Nothing stirs. The white gravel path is just visible, and I crunch past the meditation hall. I approach the bell in its hillside hanger, an immense shadow in the shape of an inverted sake cup. I stab its three-ton chest with my big finger. Hey! You think you so smart? You come to my temple, at Shao-lin!

No answer. I crouch down, remembering the Noh play where a monk leaps into a bell to escape a serpent. I crab-walk under, then cautiously stand, groping the cold metal.

The ancient bell is noisy with breathing. Startled, I bang my head, and there’s the faintest of reverberations, echoing for several heartbeats. This is not a hat, I whisper. A hat. A hat.

Chew, chew,
I’ve had it with this chewing,
rat’s teeth on a lead pipe,
a squirrel opening the brain-case
of a black walnut.

I don’t want to chew
like some glassy-eyed ruminant,
bottom jaw going back & forth
in the monotonous rhythm of pestle
against mortar.

Nor do I envy the carnivore’s lot,
so single-minded in its devotion
to messy drippy stinking tangles
of other creatures’ pain, the toxic
rot of its bite.

Chewing is a waste of time.
I want to return to the soup,
a fetus sampling the world
through its belly, a whale
with a mouth like an aeolian harp,
the whole slow song of it fed on krill.


If you can’t see the slideshow, or if you’re on dial-up, go here.

Gnarled stumps of pine trees cut down a century earlier jut from the tannic waters of Black Moshannon Lake. Though like most lakes south of the glaciated portions of Pennsylvania it is a man-made reservoir, a smaller, boggier series of ponds preceded it, and descendents of the beavers that built the original dams remain. Last Saturday, my mother and I were admiring the banks of cardinal flowers in the streambed below the dam when a small birch tree beside the trail toppled over less than fifty feet away. We went over to look and discovered that a beaver had chewed it almost all the way through, presumably the night before, but for some reason had left it standing.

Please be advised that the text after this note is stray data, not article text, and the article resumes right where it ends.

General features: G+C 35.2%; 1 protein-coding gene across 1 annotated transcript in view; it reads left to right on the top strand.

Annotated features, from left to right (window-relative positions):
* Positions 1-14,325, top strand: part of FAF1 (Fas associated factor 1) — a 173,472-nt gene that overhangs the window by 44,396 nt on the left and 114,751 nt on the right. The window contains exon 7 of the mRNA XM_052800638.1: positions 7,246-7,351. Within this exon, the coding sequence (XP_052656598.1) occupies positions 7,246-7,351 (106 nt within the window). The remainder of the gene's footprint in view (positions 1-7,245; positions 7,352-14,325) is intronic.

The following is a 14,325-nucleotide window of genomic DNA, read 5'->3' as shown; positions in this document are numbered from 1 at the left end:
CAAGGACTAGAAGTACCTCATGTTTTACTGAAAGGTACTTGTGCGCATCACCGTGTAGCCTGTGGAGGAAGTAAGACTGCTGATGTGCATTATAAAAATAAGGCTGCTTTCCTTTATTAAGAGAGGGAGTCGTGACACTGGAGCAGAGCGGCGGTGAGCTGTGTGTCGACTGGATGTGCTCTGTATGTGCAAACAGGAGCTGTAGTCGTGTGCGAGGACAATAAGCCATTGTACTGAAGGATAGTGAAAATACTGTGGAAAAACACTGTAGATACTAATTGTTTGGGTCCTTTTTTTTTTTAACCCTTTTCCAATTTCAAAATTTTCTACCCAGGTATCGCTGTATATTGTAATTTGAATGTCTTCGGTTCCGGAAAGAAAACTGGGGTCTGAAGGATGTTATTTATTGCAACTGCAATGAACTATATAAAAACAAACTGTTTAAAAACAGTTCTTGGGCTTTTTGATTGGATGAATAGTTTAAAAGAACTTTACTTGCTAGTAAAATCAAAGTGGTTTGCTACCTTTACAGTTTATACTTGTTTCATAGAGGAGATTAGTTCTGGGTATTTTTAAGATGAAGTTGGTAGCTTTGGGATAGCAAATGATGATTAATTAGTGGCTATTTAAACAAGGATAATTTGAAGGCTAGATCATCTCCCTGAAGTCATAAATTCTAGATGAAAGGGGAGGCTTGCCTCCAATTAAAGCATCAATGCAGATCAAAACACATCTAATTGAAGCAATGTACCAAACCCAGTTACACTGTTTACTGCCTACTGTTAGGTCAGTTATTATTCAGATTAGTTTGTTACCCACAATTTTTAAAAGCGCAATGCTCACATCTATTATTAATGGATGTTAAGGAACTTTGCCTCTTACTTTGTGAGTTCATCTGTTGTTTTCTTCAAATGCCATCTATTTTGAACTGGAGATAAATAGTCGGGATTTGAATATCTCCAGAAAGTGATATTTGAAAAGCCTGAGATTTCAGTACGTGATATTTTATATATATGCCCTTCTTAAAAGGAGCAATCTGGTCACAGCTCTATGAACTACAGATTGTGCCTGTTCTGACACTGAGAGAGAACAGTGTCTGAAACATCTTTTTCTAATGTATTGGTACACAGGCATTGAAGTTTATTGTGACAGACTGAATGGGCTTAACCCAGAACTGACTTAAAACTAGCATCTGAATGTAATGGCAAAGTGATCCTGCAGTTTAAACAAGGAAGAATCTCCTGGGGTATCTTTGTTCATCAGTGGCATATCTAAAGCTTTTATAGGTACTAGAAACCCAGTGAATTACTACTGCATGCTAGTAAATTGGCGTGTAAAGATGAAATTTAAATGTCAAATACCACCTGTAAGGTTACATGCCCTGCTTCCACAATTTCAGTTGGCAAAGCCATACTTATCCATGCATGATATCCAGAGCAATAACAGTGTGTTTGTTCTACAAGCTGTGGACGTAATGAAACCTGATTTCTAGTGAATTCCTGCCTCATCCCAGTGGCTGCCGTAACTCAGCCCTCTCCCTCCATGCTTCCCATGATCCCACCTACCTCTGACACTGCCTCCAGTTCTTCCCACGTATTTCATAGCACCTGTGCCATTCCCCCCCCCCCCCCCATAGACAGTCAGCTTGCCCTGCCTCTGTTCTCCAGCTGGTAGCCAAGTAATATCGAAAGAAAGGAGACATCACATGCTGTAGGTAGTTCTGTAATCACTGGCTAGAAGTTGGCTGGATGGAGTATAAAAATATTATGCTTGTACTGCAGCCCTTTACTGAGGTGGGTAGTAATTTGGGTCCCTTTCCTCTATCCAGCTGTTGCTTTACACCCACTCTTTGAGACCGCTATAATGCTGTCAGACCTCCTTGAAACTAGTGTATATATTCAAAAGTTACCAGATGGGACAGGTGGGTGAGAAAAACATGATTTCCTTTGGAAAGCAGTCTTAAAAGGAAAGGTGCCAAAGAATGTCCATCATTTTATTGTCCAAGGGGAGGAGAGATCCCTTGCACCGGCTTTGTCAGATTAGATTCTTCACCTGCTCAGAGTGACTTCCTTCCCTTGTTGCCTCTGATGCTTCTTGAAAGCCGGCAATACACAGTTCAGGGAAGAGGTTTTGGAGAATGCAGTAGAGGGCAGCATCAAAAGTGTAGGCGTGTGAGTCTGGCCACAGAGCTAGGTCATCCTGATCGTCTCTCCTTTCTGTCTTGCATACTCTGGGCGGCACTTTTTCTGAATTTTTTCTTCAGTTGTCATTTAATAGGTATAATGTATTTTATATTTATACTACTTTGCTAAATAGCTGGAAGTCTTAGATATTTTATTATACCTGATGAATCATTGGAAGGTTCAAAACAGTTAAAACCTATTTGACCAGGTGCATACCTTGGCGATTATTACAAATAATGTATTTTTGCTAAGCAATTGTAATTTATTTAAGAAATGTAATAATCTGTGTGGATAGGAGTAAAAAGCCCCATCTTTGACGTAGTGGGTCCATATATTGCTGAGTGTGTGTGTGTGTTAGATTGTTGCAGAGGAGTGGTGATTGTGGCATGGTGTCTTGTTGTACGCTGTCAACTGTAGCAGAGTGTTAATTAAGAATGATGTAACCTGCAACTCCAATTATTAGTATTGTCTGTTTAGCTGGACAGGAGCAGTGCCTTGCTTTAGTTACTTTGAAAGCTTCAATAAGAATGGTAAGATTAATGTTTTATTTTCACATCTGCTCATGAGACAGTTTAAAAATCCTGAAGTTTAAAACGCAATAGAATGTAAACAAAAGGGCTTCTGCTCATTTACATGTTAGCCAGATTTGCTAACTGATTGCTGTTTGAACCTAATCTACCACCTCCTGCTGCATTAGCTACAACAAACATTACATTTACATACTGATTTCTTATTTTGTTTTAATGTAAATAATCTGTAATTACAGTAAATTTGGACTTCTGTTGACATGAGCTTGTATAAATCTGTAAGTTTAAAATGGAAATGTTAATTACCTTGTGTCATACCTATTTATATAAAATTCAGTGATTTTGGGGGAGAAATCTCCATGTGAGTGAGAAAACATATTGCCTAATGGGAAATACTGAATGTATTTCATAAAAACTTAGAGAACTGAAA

Black Moshannon is a pretty special place, home to rare orchids, carnivorous bog plants, and many other strange and wonderful things. Botanists consider the 1,500-acre Black Moshannon Bog Natural Area to be “the largest reconstituted bog/wetland complex in Pensylvania.” The park is surrounded by a much larger state forest on the Allegheny Plateau a few miles west of the Allegheny Front. I won’t give the exact elevation, because I know my western readers will laugh, but let’s just say that it’s high enough to be significantly cooler than most of the surrounding area. So the small swimming beach is always a major draw.

In fact, our main reason for going there on a beautiful, cool summer day was to introduce my three-year-old niece Elanor to the joys of a swimming hole. She’s always been drawn to water, but her fascination has included a healthy admixture of fear. With some coaxing from her father, though, and with the example of all the other kids to follow, she was soon splashing and yelling with the best of them.

My own interaction with the water was solely photographic. Like Elanor, I’m drawn to water and never get tired of looking at it: the plants that grow in and around it, the trees and branches that fall into it, the frogs that sit quietly beside it, leaping in at the last possible moment. By the end of the afternoon, we were each relaxed and besotted from our long immersions.